ECG Level 2 Tutorial: Rhythm Diagnostic Criteria
Tutorial: Rhythm Diagnostic Criteria
This module will list the basic rhythms, their diagnostic criteria, and their clinical significance .
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Tutorial: Rhythm Diagnostic Criteria Sinus Bradycardia
Lessons
42
Times Practiced
1284
Cases Completed
1h 24m
Total Time spent
1m 24s
Average Time
Progress
Accuracy
Efficiency
Accuracy
Efficiency
Sinus Bradycardia
Sinus Bradycardia
 


Diagnostic criteria: (boldfaced with * indicates an important feature)
  • * Rate: < 60
  • Rhythm: regular
  • P waves: normal
  • PR interval: normal (3-5 little squares)
  • QRS: narrow (< 3 little squares)
The definition of bradycardia is a HR less than 60 beats per minute (bpm).
 
Sinus bradycardia originates from the sinus node (which is why it is called "sinus"). It is caused by the SA node firing at a rate of less than 60 bpm. All other electrical conduction after the SA node is normal.

Electrophysiology:

The action potential of the sinus node looks like this:
action potential

The dotted line indicates the action potential threshold. The voltage inside the SA node cells increases during phase 4. If the slope of phase 4 is very shallow, then it will take a long time for the voltage to reach the action potential threshold. This will cause the frequency of "firing" to be reduced. If the slope is shallow enough, the frequency of firing will fall below 60 per minute and this will create sinus bradycardia.

Clinical Significance:

Rates less than 60 bpm are commonly found in healthy adults.  Healthy fit adults (especially athletes) often have a sinus bradycardia at rest or during sleeping. These do not need to be treated.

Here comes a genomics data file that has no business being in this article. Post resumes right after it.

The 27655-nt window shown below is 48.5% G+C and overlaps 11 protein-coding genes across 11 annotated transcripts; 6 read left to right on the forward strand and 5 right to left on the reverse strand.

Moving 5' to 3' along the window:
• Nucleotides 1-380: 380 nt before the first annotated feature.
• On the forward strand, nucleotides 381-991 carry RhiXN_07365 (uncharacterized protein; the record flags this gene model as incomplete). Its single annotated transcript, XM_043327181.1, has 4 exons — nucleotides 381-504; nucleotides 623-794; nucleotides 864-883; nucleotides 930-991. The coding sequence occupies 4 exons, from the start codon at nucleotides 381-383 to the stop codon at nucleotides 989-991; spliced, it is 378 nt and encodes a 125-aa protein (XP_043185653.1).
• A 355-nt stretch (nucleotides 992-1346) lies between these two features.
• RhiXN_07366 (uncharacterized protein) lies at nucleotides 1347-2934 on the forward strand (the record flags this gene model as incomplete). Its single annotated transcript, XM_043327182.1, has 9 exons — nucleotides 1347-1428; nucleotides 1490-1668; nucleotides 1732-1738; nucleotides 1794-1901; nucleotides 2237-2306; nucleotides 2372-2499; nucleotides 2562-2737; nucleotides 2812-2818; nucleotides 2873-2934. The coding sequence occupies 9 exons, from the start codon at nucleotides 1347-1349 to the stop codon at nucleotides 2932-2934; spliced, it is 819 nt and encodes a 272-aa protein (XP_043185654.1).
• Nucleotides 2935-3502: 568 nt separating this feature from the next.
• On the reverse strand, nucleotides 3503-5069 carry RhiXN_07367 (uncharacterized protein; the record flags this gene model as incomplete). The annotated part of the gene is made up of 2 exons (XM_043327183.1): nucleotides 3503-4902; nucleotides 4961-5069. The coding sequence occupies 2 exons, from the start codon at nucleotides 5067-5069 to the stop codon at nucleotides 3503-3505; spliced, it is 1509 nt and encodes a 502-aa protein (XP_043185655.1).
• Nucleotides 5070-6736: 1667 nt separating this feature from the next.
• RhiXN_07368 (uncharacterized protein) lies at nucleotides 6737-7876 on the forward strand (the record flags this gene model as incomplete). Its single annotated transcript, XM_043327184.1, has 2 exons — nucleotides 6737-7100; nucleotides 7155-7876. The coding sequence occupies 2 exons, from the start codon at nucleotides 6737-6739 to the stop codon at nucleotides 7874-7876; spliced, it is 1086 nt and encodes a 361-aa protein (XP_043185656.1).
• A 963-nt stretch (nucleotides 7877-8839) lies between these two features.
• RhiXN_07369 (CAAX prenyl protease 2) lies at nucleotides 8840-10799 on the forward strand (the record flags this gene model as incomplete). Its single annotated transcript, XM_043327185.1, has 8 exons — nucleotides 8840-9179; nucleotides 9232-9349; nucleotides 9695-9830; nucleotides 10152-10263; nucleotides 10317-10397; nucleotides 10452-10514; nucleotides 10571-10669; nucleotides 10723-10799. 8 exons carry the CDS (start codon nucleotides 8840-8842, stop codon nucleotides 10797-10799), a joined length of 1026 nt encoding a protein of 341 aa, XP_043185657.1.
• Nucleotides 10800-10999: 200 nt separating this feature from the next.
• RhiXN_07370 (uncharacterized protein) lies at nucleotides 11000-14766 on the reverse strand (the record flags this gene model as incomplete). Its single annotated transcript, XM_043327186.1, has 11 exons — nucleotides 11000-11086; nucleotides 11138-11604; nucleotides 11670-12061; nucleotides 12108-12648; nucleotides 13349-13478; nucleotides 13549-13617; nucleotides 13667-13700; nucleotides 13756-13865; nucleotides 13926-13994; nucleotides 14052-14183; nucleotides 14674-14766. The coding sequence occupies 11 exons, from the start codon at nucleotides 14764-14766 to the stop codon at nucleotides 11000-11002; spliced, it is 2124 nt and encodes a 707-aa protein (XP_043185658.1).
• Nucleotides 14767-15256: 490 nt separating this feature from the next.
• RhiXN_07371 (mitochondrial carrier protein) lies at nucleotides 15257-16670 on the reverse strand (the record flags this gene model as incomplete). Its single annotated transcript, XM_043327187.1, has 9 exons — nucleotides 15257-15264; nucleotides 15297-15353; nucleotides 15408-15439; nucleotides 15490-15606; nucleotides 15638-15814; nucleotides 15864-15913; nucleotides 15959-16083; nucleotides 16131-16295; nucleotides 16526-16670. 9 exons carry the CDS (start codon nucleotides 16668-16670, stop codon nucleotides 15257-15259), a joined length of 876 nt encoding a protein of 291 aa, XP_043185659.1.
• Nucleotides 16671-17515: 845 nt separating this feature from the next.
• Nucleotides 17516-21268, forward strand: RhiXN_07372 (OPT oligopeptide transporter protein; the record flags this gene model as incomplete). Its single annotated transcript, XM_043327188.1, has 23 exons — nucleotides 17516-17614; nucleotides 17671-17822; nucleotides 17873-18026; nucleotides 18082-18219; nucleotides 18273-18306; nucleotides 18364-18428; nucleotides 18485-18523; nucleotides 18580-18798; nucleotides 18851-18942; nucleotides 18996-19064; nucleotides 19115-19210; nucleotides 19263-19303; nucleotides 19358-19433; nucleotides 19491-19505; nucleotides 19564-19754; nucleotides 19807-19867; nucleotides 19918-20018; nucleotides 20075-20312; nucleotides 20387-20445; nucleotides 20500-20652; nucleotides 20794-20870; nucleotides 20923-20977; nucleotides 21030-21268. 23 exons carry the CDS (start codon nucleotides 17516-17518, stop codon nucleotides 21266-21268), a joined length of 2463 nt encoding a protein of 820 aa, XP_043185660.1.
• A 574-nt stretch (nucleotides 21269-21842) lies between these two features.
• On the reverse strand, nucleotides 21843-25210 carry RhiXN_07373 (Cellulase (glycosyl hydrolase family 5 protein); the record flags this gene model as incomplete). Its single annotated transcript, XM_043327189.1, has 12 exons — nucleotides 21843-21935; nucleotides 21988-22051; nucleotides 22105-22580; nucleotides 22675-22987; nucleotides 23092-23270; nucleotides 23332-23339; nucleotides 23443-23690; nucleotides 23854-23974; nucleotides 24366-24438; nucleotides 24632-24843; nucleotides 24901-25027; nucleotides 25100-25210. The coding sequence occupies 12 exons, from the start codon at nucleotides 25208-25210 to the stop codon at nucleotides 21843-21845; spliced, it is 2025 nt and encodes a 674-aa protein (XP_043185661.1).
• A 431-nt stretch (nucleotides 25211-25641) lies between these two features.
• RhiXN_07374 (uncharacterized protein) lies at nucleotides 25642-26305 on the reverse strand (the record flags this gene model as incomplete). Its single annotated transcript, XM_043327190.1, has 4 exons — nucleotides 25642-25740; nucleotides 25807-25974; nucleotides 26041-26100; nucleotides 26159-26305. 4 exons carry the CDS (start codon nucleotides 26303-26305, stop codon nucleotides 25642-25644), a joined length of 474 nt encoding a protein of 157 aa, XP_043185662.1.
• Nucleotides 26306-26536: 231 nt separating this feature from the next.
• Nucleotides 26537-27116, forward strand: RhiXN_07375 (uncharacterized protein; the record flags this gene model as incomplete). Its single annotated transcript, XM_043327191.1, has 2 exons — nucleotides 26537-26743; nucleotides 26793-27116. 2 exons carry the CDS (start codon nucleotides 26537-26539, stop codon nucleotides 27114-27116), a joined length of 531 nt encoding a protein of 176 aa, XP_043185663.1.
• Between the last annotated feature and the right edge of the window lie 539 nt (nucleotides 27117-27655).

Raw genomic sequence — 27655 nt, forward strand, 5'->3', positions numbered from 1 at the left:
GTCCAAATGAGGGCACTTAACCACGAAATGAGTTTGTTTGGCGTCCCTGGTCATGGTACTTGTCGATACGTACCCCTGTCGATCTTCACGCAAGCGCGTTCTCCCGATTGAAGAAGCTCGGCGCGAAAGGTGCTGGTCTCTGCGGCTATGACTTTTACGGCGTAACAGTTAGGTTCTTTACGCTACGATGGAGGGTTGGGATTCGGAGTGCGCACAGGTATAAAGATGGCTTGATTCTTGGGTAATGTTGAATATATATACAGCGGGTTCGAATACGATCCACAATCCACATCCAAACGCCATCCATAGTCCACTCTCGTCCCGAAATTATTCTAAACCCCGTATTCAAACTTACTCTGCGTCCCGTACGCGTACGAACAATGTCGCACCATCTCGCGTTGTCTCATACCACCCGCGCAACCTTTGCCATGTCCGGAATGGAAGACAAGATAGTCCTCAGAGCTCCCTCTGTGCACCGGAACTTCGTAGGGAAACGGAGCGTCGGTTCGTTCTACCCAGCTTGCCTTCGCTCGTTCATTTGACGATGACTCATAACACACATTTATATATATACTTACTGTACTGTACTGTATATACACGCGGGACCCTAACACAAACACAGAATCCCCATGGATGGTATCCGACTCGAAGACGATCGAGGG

Rates that are inappropriately low can cause low cardiac output and hypotension and need to be treated. Treatment of sinus bradycardia can include:
  • atropine intravenous bolus
  • dopamine intravenous infusion
  • epinephrine intravenous infusion
  • artificial electronic pacemaker
Sinus bradycardia can be caused by:
  • healthy cardiovascular fitness level
  • negative chronotropes (drugs that slow down the sinus node such as beta blockers and calcium channel blockers)
  • toxins that increase parasympathetic tone: some insecticides (also called organophosphates)
  • myocardial ischemia
Examples:

sinus bradycardia

This example has some variation in the rhythm. Notice that the 5th, 6th, and 7th QRS's are a little closer together? This is called sinus arrhythmia and is normal and is caused by breathing. Breathing is normal, right?
sinus bradycardia

This example has really grossly shaped inverted T waves. Yuck.
sinus bradycardia

sinus bradycardia